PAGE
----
For the preparation of the block copolymers of the invention it is possible to use any polymerization which proceeds in accordance with a controlled free-radical mechanism, such as, for example, ATRP (atom-transfer radical polymerization), nitroxide/TEMPO-controlled polymerization, or, with particular preference, the RAFT process (rapid addition-fragmentation chain transfer) or variants thereof, which may vary, for example, in the choice of regulators or initiators and/or the amounts thereof and in the frequency with which they are added. For the preparation it is possible, for example, to use a difunctional initiator.
For the polymerization of the block copolymers it is possible with preference to use nitroxide regulators, dithioesters or trithiocarbonates for free-radical control. The polymerization may be conducted in the presence of an organic solvent or in the presence of water or in mixtures of organic solvents and/or water, or in bulk. It is preferred to use as little solvent as possible. Depending on conversion and temperature, the polymerization time is between 6 and 48 h, and the conversion should be greater than 97%.
In the case of solution polymerization, preferred solvents used include esters of saturated carboxylic acids (such as ethyl acetate), aliphatic hydrocarbons (such as n-hexane or n-heptane), ketones (such as acetone or methyl ethyl ketone), special boiling point spirit, or mixtures of these solvents. For polymerization in aqueous media or in mixtures of organic and aqueous solvents, emulsifiers and stabilizers are preferably added for the polymerization. Polymerization initiators used are customary compounds forming free radicals, such as peroxides, azo compounds, and peroxosulfates, for example. Initiator mixtures are also outstandingly suitable. For free-radical stabilization use is made of nitroxides of type (Ia) or (Ib):
where R1, R2, R3, R4, R5, R6, R7, and R8 independently of one another denote the following compounds or atoms:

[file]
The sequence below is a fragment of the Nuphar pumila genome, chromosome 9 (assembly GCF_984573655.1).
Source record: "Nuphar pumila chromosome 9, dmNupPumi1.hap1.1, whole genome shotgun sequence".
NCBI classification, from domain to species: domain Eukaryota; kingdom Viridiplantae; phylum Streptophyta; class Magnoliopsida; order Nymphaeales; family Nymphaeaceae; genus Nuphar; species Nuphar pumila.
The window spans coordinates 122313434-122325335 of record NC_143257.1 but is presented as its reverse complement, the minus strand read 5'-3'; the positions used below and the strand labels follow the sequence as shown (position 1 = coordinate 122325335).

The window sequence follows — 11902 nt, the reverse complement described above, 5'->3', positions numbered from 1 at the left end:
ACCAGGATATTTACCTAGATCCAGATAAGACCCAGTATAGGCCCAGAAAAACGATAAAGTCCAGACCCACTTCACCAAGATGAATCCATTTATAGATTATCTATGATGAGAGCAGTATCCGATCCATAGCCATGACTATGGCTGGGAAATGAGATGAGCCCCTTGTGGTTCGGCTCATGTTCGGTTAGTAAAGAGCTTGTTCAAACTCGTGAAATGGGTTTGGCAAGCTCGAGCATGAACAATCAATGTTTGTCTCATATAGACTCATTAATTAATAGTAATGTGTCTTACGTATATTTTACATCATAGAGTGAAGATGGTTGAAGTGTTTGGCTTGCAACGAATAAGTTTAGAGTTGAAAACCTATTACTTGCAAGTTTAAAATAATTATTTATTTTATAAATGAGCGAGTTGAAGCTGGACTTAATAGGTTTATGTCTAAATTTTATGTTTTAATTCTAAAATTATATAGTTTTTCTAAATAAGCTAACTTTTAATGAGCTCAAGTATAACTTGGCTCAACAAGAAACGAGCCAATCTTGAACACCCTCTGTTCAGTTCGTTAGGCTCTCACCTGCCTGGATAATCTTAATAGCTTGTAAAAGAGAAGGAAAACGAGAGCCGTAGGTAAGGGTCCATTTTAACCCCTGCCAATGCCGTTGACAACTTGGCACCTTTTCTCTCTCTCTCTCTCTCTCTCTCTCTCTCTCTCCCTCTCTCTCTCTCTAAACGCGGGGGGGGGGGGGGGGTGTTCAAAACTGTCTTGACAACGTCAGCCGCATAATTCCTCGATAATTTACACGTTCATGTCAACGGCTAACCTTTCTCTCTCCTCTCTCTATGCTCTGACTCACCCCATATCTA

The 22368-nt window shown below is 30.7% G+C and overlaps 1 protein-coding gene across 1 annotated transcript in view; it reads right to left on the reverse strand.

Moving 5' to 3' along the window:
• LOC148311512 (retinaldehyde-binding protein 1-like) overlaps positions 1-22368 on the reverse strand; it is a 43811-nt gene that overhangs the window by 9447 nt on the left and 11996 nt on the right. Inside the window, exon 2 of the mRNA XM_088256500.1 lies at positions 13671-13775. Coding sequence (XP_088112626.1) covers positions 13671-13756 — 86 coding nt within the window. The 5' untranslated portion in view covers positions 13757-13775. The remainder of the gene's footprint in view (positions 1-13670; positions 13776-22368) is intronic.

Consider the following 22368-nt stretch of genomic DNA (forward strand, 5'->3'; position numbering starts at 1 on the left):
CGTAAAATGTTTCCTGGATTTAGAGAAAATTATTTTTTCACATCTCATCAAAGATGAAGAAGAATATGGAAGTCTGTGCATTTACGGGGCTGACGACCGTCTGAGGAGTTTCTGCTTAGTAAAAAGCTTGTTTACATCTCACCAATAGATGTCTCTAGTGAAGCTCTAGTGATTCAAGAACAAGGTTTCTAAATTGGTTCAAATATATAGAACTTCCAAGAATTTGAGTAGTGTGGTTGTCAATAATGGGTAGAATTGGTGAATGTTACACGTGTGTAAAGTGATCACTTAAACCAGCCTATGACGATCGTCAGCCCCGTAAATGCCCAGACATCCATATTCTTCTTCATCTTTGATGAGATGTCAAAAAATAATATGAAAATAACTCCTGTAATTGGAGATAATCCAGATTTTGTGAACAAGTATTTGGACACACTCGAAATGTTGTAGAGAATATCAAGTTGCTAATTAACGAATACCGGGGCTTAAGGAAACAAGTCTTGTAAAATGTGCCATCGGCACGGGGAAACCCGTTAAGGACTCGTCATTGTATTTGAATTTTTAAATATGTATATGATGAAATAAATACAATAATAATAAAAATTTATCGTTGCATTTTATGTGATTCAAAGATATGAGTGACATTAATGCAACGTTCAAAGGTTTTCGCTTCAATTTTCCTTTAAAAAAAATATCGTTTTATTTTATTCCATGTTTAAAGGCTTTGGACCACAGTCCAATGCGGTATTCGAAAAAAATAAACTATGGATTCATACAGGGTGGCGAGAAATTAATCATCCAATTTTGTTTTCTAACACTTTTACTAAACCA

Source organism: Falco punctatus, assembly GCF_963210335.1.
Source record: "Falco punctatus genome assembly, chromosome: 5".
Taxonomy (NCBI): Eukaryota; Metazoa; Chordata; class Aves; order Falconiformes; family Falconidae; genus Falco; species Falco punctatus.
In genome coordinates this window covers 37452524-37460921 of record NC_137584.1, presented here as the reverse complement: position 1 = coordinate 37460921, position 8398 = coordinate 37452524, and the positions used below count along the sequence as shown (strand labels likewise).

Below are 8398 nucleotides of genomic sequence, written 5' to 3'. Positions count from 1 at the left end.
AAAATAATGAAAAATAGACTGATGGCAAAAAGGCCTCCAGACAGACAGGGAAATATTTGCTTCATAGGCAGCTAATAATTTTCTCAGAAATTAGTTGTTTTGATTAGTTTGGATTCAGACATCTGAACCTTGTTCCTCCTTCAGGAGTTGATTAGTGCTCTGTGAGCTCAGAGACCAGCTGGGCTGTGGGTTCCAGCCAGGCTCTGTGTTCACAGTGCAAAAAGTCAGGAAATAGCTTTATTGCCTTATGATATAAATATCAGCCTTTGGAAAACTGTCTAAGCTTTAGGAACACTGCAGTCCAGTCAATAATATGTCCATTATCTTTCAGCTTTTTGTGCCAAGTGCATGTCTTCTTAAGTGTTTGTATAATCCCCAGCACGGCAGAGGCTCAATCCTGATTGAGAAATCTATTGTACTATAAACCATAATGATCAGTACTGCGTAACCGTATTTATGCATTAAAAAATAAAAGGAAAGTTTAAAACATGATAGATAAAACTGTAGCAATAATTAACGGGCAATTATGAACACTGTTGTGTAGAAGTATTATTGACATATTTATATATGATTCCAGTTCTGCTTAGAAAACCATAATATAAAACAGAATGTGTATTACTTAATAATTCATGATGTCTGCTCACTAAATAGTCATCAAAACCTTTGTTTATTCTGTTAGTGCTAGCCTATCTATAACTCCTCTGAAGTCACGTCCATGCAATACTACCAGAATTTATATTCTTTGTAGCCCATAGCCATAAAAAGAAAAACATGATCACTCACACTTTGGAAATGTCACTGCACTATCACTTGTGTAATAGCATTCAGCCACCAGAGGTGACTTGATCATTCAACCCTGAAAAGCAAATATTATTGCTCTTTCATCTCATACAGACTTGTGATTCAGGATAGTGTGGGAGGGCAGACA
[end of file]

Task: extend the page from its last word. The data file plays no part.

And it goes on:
The compounds (Ia) or (Ib) may also be attached to polymer chains of whatever kind and may therefore be used for the synthesis of the block copolymers as macroradicals or macroregulators.
With greater preference, compounds of the following type are used as controlled regulators for the polymerization:
As a further controlled polymerization method, use is made of atom transfer radical polymerization (ATRP), in which the initiator used preferably comprises monofunctional or difunctional secondary or tertiary halides and for abstraction of the halide(s) use is made of Cu, Ni, Fe, Pd, Pt, Ru, Os, Rh, Co, Ir, Cu, Ag or Au complexes [EP 0 824 111; EP 0 826 698; EP 0 824 110; EP 0 841 346; EP 0 850 957]. The various possibilities of ATRP are described further in the patents U.S. Pat. No. 5,945,491, U.S. Pat. No. 5,854,364, and U.S. Pat. No. 5,789,487.
A very preferred variant carried out is the RAFT process (reversible addition-fragmentation chain transfer). The process is described in detail in the patents WO 98/01478 and WO 99/31144. Suitable with particular advantage for preparing block copolymers are trithiocarbonates [Macromolecules 2000, 33, 243-245]. In one very advantageous variant, the trithiocarbonate (II) is used for the polymerization:
Following polymerization, the polymerization solution is concentrated. In order to ensure an appropriately low outgassing level of the acrylic PSA composition of the invention, the polyacrylate composition obtainable in this way is subjected advantageously to a postpurification.
The invention accordingly further provides a process for concentrating a pressure-sensitive adhesive composition based on acrylic monomers in accordance with the details given above, in which a polyacrylate solution obtainable by free-radical polymerization is used. In this process, concentration is carried out as follows: following polymerization, an entrainer is added to the polyacrylate solution and the polyacrylate solution with the added entrainer is passed into an extruder in which the polyacrylate solution is subjected to a carrier distillation. As a result of the concentration, a polyacrylate composition of a kind is produced which is processed further from the melt. In one very preferred procedure, directed in particular to the use of the composition as a PSA composition for adhesive tapes, the concentrated polyacrylate composition is applied to a backing material.
In the process of the invention, the solvent is removed under reduced pressure in a concentrating extruder, the solvent preferably being distilled off in different vacuum stages. The function of the entrainer is to remove solvents, impurities, and volatile components.
In an improved variant of the inventive process, following the concentration, a postpurification is carried out in at least one further step by adding the same or another entrainer to the concentrated polyacrylate composition and conducting a further carrier distillation in the extruder, preferably selecting in each case higher temperatures and lower vacuums than in the preceding distillation step. The composition is again freed from solvent, residual monomer, and impurities.
The extruder in the concentration step is preferably a corotating or counterrotating twin screw extruder. The concentration and the postpurification steps may be conducted in one and the same extruder or be in series. Where two or more extruders are used, it is advantageous to use twin screw extruders again for the postpurification steps, in which case it is also possible to select corotating or counterrotating extruders.